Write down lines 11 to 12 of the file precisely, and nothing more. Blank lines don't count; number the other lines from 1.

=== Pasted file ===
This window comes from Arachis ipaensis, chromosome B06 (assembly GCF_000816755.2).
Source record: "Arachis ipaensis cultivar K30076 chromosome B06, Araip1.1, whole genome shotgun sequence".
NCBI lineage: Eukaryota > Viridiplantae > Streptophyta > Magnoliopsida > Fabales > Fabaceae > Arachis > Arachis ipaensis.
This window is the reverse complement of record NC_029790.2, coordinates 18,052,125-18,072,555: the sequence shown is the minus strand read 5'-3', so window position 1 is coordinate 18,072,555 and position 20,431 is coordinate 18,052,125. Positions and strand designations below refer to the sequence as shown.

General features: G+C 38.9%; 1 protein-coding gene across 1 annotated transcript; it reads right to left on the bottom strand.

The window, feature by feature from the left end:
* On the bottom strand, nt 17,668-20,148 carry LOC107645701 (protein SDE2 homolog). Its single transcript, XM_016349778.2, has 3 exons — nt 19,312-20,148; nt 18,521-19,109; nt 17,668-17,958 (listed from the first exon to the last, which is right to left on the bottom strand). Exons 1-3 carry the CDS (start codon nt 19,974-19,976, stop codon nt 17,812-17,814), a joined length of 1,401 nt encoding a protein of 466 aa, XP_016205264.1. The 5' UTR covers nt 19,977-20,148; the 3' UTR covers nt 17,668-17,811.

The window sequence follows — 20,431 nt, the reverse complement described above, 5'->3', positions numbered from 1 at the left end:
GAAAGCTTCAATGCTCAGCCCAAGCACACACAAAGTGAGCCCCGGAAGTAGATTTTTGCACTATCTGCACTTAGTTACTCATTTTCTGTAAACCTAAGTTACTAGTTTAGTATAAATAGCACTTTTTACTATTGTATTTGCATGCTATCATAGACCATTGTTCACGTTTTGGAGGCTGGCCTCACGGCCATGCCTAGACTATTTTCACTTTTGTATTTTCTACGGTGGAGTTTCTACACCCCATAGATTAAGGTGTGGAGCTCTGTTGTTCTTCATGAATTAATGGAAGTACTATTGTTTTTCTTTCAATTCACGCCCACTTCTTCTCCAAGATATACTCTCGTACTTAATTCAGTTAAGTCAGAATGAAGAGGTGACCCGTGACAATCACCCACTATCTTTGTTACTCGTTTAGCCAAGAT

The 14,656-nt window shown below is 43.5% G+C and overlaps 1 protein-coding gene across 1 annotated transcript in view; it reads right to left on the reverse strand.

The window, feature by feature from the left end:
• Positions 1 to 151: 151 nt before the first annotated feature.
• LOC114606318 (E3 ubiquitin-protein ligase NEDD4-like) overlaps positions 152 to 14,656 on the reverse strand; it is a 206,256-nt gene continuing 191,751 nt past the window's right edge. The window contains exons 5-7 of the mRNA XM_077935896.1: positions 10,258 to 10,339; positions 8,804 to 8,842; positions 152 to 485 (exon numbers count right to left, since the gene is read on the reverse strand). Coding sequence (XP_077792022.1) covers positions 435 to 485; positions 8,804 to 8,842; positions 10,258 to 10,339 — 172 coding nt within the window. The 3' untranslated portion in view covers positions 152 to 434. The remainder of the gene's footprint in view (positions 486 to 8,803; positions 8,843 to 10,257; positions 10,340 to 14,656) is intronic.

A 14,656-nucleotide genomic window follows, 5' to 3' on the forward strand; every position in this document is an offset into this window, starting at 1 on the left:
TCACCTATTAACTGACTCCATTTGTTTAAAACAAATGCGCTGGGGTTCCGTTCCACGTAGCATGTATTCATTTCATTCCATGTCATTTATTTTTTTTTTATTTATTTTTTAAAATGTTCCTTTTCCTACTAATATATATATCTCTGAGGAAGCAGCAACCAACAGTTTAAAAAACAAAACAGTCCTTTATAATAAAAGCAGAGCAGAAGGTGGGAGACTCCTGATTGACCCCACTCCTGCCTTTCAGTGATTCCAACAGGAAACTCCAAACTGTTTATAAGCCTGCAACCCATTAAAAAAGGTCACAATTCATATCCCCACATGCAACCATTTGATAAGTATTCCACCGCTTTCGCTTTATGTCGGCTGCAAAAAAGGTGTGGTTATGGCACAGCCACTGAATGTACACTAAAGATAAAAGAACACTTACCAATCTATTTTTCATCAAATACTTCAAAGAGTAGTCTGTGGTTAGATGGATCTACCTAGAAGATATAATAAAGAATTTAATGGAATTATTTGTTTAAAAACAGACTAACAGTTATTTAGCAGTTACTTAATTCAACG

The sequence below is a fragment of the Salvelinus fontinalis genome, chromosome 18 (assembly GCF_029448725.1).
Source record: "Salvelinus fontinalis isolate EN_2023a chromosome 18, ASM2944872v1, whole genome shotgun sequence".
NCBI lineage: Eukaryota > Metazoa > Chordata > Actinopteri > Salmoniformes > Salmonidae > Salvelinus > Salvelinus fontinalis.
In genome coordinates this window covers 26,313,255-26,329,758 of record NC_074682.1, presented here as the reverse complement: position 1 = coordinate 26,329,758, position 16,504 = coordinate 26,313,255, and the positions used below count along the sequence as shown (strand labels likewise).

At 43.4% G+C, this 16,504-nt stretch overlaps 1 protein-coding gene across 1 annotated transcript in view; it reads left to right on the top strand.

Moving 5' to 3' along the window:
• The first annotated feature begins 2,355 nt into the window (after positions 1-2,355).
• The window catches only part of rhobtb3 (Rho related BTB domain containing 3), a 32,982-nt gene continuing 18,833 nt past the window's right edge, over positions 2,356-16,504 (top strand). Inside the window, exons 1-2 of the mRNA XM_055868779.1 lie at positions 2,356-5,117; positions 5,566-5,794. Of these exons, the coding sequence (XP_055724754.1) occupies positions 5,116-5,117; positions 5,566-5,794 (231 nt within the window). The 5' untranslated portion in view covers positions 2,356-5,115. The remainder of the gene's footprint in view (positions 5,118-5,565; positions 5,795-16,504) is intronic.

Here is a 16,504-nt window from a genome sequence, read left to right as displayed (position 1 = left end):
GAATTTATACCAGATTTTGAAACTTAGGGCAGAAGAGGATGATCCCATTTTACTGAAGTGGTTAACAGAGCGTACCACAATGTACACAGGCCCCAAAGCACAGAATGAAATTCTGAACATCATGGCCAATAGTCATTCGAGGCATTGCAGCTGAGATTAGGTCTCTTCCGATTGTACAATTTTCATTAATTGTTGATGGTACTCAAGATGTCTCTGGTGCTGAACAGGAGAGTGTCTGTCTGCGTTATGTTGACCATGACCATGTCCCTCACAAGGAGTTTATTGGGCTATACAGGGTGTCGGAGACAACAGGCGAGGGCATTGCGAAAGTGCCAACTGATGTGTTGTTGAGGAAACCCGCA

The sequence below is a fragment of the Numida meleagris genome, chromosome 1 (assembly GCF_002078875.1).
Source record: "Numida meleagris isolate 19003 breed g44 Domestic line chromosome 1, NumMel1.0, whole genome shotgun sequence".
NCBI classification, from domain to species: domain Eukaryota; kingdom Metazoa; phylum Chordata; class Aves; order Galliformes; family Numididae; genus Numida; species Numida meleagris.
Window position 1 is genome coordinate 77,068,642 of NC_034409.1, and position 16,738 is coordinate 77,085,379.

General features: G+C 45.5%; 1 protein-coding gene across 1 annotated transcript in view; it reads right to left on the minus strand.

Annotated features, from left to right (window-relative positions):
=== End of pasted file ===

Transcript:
The window, feature by feature from the left end:
• Positions 1 to 151: 151 nt before the first annotated feature.